The official website offers extensive advice on healthcare topics in several languages as well as a search function (in Swedish) for nearby healthcare centres.
In case of emergency, always call 112. You can also go directly to A&E, known as Akutmottagningen or Akuten, at your nearest hospital (sjukhus). If you are concerned about a non-emergency healthcare issue, you can also ring 1177 for advice.

Pharmacies and medication

Pharmacies in Sweden (apotek) provide prescription and non-prescription medication as well as basic health and beauty products. Some non-prescription medications like basic pain or fever medication can also be found at some grocery stores.

Dental care

Dental care is expensive in Sweden, even for Swedes. As such, it’s a good idea to have a thorough check-up at your dentist before leaving for Sweden. Should you still need to consult a dentist here, visit to find local listings.


There are no vaccination requirements for any international traveller entering Sweden. However, some universities may require a medical certificate as part of the application to their programmes.


Students in Sweden have access to a wide range of leisure activities, from student societies to exploring the outdoors.
Student life at Swedish universities is as varied as the universities and cities themselves. Whether you’ve chosen to study in an urban centre or a traditional university town, you’ll have a host of activities at your disposal. The hub of student activity is each university’s student union, which organises social events for students. However, you’ll also find many ways to get involved in your local community and in outdoor and sporting events.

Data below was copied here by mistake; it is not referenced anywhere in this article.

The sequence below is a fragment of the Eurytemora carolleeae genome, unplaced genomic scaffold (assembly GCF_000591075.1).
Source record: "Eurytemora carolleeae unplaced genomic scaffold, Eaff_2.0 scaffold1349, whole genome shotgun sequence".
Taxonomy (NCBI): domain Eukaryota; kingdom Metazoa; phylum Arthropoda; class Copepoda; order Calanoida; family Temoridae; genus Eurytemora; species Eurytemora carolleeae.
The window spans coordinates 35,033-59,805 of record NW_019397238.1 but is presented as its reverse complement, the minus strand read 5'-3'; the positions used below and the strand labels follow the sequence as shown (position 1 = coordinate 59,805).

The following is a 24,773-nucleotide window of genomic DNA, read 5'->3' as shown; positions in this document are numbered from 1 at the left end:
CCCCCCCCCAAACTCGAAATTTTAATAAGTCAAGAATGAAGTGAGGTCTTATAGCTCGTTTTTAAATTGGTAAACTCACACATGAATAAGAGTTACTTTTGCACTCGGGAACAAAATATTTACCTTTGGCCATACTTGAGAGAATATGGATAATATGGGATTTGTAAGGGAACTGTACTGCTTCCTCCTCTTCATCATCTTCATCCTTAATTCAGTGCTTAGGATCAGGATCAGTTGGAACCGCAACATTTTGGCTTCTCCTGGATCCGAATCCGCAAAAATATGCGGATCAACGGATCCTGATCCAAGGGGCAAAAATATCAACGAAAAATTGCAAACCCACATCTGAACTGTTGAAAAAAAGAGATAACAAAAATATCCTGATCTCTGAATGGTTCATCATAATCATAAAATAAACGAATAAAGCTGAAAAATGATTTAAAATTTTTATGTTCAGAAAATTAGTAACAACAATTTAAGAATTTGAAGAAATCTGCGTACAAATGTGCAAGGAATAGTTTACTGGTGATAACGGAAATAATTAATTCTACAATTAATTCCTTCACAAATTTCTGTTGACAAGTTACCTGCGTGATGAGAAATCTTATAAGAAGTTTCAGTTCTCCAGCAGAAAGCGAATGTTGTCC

Student unions and nationer

Student unions, formed to represent the social and academic interests of their members, are found at every university and university college in Sweden. Membership is voluntary; students pay a membership fee of SEK 50-350 (depending on where they’re studying) at the start of each term.
Student unions are students’ official voice on campus and are often the focal point of student social life at a university. In addition to helping international students get settled during the first weeks of every semester, they operate restaurants, cafés and bars; arrange parties with live bands; run sport programmes; and organise orchestras and student theatre groups. Getting involved with your student union is a great way to meet friends and broaden your social circle, either through participating in activities or becoming involved in running the union itself.
Students at older Swedish universities are organised into nationer, or nations, representing the different regions of Sweden and often dating back several centuries. If your university has nations, these will usually be the focus of student social life in your town and a great place to enjoy a cheap meal or drink, club night or formal dinner.
A student playing table tennis.
Susanne Walström/

Societies and interest groups

Most Swedish universities are home to societies for students sharing a similar interest. Your student union will have listings of societies, and you can also keep an eye out around campus for flyers advertising societies and events.